Traveler of the Century has none of the impish glee or the erudite mischief of trips through the period like Tom Stoppard’s Arcadia; none of the repartee, the inside historical jokes or coruscating wit. Its manner of approaching history is at once naïve and sentimental. There is something a bit perfunctory about many of the discussions, as though every major topic of the time—from trade unions to transcendental apperception, from Fichte to feminism, Hegel and Hölderlin to Heine, from Metternich to distant prospects glimmering on the horizon such as European unity, the Industrial revolution, and communism—needed to be debated in turn. Over orangeade.

Traveler of the Century moves along at a brisk clip, but what moves it is love, not intellectual history. While there is something static about the salon, there is something dynamic about the development of the book’s narration, its style. It is rare that we can see something like a learning curve within a single book, but this is the case for Traveler of the Century. Neuman grows increasingly deft in his use of counterpoint techniques and synchronous scenes, which serve at once to widen the book’s perspective and to sharpen its focus. As for first and last things, there is a mystery in the middle of the novel which is—or is not—revealed at the end. In another famous traveling love story set in the same century, Great Expectations, Dickens ended with a shadow of a parting. Neuman’s also has an imperiled love at its center, and the shadow of a parting which is—or is not—dispelled. To reach these revelations the reader must traverse long stretches—but they are ones which, like all true traveling, are their own reward.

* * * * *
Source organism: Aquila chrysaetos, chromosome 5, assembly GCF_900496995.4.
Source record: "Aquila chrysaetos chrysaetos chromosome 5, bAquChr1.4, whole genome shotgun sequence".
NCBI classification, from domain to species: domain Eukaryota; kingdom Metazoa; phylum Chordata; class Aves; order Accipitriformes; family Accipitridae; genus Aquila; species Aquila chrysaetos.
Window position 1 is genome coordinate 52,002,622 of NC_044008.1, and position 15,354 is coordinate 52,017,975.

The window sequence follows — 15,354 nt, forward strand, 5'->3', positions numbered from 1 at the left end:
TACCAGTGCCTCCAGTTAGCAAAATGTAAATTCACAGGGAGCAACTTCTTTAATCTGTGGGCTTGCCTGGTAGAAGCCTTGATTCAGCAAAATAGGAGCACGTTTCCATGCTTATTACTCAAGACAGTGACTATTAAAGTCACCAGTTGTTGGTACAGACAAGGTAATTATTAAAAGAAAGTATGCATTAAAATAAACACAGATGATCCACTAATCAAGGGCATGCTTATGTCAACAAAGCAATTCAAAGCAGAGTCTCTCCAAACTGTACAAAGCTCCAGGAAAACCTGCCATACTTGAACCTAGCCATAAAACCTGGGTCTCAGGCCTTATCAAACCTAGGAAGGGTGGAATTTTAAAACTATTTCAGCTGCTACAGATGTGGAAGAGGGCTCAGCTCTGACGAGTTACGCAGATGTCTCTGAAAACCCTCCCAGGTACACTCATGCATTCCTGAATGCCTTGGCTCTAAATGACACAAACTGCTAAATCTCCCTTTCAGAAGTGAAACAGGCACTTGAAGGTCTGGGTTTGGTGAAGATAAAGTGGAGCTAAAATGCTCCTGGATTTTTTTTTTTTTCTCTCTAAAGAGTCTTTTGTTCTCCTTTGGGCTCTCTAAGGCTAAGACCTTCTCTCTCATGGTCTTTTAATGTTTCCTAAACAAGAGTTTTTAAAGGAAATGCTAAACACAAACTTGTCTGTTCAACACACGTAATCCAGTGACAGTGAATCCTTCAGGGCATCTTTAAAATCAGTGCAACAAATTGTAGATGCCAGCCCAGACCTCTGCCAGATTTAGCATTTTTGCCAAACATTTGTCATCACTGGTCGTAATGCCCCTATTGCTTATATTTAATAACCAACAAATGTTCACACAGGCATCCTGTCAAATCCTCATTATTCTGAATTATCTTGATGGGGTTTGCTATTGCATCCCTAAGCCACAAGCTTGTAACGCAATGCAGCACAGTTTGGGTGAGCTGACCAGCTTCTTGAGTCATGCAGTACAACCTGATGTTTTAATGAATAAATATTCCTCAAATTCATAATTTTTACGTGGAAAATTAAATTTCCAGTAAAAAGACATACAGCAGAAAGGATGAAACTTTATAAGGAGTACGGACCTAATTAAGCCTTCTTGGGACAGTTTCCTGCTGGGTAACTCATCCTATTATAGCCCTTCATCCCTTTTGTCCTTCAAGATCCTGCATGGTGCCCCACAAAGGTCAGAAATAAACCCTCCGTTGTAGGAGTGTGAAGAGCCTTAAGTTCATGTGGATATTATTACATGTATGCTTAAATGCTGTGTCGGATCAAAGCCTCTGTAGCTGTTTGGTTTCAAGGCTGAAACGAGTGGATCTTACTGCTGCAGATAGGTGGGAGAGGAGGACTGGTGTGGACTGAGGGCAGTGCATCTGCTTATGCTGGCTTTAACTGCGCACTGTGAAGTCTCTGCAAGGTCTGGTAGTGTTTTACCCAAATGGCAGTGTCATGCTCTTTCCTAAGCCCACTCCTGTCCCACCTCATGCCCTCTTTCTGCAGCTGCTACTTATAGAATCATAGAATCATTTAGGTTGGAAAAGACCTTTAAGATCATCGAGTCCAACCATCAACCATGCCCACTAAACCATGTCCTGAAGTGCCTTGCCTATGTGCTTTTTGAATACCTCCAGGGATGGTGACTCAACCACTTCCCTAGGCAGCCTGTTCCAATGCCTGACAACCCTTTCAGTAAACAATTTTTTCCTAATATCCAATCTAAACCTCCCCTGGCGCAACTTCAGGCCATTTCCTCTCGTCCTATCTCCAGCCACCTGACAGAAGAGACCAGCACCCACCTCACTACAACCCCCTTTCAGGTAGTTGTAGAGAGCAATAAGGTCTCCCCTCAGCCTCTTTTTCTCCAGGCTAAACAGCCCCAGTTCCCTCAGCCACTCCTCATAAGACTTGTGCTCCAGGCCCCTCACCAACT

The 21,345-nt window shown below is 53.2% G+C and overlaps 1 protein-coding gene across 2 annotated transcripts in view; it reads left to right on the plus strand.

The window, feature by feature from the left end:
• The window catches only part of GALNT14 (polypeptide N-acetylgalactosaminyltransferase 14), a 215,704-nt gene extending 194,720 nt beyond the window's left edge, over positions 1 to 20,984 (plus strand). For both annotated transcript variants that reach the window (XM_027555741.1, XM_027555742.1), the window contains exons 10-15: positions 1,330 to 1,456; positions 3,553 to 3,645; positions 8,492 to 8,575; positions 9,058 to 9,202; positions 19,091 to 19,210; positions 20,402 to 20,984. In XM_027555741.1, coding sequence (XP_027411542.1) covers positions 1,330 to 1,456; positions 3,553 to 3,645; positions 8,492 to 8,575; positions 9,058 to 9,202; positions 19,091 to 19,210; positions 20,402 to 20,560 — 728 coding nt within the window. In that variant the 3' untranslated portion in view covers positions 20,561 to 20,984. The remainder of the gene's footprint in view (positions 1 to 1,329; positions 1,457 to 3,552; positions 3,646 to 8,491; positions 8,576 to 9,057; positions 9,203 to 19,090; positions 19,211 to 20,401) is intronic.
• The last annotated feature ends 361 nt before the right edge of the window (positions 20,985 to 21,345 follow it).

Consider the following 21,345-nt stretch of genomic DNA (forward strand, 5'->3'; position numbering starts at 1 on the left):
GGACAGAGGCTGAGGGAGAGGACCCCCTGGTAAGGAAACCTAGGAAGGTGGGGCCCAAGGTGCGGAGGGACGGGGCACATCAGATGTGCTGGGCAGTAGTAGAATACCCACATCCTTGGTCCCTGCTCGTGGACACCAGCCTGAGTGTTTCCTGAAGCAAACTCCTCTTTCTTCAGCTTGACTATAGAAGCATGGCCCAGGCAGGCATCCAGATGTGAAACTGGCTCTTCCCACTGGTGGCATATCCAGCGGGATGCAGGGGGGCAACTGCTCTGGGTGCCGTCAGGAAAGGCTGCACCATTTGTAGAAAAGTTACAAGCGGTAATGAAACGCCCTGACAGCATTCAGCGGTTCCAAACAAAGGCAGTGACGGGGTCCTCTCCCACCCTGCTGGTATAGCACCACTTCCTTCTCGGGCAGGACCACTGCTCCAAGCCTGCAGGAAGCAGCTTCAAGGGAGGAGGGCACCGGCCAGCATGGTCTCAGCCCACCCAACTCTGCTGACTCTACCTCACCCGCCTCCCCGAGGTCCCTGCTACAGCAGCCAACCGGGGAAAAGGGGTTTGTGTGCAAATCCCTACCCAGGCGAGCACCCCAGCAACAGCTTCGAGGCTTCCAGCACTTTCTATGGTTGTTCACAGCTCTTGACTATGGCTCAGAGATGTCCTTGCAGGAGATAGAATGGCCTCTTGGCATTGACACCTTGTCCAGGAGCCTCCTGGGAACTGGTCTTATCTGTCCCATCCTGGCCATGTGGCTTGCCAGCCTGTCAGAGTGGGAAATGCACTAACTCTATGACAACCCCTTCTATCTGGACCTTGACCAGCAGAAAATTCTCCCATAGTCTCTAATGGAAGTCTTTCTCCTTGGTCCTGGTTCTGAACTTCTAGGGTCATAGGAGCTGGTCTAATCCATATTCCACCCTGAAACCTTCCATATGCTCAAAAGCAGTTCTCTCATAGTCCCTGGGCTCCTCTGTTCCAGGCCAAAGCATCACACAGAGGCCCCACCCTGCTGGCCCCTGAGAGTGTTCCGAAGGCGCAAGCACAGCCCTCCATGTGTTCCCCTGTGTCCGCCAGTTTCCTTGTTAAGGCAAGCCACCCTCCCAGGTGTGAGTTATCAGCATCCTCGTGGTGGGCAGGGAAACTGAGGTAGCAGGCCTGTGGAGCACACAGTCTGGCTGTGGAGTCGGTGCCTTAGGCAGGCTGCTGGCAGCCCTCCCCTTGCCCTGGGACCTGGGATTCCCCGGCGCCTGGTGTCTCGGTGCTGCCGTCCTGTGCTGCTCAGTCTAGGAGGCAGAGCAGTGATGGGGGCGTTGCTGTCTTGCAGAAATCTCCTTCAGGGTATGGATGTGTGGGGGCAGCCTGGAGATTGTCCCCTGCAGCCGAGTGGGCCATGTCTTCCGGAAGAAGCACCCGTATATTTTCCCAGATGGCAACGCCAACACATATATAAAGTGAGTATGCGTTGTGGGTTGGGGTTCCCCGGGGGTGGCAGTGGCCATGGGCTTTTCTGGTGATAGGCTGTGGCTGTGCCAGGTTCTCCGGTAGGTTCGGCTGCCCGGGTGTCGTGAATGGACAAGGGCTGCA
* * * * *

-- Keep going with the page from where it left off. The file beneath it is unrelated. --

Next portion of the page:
Leland de la Durantaye is the author of Style Is Matter: The Moral Art of Vladimir Nabokov (Cornell University Press, 2007), Giorgio Agamben: A Critical Introduction (Stanford University Press, 2009) and is the translator of Jacques Jouet's Upstaged (PEN finalist for best translated book of 2011).